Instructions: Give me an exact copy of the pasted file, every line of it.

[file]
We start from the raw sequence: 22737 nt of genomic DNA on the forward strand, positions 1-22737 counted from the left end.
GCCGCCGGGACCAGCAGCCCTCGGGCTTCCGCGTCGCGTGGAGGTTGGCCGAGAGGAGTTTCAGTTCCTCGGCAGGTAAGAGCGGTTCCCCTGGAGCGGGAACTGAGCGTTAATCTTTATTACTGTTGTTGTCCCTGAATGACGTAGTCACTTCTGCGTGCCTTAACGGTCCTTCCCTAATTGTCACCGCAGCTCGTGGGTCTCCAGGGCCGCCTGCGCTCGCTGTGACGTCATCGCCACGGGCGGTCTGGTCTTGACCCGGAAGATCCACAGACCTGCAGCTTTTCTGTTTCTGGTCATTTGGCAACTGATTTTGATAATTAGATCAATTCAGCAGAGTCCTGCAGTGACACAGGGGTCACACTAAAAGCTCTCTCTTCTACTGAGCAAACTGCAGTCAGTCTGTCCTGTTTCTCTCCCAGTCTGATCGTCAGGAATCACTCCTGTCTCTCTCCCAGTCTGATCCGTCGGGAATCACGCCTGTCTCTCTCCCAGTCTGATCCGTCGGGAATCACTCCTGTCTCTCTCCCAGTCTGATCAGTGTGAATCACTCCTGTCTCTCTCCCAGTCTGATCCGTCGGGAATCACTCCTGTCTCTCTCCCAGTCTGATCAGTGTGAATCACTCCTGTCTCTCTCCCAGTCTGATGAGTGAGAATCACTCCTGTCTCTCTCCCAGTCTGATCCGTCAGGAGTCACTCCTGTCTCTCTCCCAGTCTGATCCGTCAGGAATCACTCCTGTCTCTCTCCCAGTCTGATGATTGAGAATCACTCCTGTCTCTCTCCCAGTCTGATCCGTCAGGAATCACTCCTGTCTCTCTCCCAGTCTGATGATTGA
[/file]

We start from the raw sequence: 22737 nt of genomic DNA on the forward strand, positions 1-22737 counted from the left end.
GCCGCCGGGACCAGCAGCCCTCGGGCTTCCGCGTCGCGTGGAGGTTGGCCGAGAGGAGTTTCAGTTCCTCGGCAGGTAAGAGCGGTTCCCCTGGAGCGGGAACTGAGCGTTAATCTTTATTACTGTTGTTGTCCCTGAATGACGTAGTCACTTCTGCGTGCCTTAACGGTCCTTCCCTAATTGTCACCGCAGCTCGTGGGTCTCCAGGGCCGCCTGCGCTCGCTGTGACGTCATCGCCACGGGCGGTCTGGTCTTGACCCGGAAGATCCACAGACCTGCAGCTTTTCTGTTTCTGGTCATTTGGCAACTGATTTTGATAATTAGATCAATTCAGCAGAGTCCTGCAGTGACACAGGGGTCACACTAAAAGCTCTCTCTTCTACTGAGCAAACTGCAGTCAGTCTGTCCTGTTTCTCTCCCAGTCTGATCGTCAGGAATCACTCCTGTCTCTCTCCCAGTCTGATCCGTCGGGAATCACGCCTGTCTCTCTCCCAGTCTGATCCGTCGGGAATCACTCCTGTCTCTCTCCCAGTCTGATCAGTGTGAATCACTCCTGTCTCTCTCCCAGTCTGATCCGTCGGGAATCACTCCTGTCTCTCTCCCAGTCTGATCAGTGTGAATCACTCCTGTCTCTCTCCCAGTCTGATGAGTGAGAATCACTCCTGTCTCTCTCCCAGTCTGATCCGTCAGGAGTCACTCCTGTCTCTCTCCCAGTCTGATCCGTCAGGAATCACTCCTGTCTCTCTCCCAGTCTGATGATTGAGAATCACTCCTGTCTCTCTCCCAGTCTGATCCGTCAGGAATCACTCCTGTCTCTCTCCCAGTCTGATGATTGA